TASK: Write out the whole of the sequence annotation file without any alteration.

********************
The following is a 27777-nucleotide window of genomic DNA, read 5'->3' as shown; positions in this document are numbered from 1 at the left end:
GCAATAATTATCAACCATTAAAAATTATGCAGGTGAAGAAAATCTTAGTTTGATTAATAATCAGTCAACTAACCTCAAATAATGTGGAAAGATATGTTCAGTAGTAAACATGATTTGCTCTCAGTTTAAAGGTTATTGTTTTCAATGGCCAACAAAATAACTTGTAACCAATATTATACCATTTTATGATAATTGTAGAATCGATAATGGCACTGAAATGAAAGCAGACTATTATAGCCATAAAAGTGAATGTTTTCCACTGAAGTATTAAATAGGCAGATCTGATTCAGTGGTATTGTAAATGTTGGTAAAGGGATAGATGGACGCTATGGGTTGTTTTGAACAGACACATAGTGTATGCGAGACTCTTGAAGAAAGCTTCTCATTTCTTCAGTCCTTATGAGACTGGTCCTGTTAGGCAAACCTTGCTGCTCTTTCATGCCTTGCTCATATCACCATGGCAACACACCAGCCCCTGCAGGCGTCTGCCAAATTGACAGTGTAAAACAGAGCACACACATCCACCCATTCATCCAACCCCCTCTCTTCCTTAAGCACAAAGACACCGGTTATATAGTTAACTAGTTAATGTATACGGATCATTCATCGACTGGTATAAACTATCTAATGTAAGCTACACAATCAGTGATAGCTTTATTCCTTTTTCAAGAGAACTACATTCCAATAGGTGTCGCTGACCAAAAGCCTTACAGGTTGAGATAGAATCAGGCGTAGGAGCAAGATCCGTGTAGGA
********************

The following is a 27777-nucleotide window of genomic DNA, read 5'->3' as shown; positions in this document are numbered from 1 at the left end:
GCAATAATTATCAACCATTAAAAATTATGCAGGTGAAGAAAATCTTAGTTTGATTAATAATCAGTCAACTAACCTCAAATAATGTGGAAAGATATGTTCAGTAGTAAACATGATTTGCTCTCAGTTTAAAGGTTATTGTTTTCAATGGCCAACAAAATAACTTGTAACCAATATTATACCATTTTATGATAATTGTAGAATCGATAATGGCACTGAAATGAAAGCAGACTATTATAGCCATAAAAGTGAATGTTTTCCACTGAAGTATTAAATAGGCAGATCTGATTCAGTGGTATTGTAAATGTTGGTAAAGGGATAGATGGACGCTATGGGTTGTTTTGAACAGACACATAGTGTATGCGAGACTCTTGAAGAAAGCTTCTCATTTCTTCAGTCCTTATGAGACTGGTCCTGTTAGGCAAACCTTGCTGCTCTTTCATGCCTTGCTCATATCACCATGGCAACACACCAGCCCCTGCAGGCGTCTGCCAAATTGACAGTGTAAAACAGAGCACACACATCCACCCATTCATCCAACCCCCTCTCTTCCTTAAGCACAAAGACACCGGTTATATAGTTAACTAGTTAATGTATACGGATCATTCATCGACTGGTATAAACTATCTAATGTAAGCTACACAATCAGTGATAGCTTTATTCCTTTTTCAAGAGAACTACATTCCAATAGGTGTCGCTGACCAAAAGCCTTACAGGTTGAGATAGAATCAGGCGTAGGAGCAAGATCCGTGTAGGA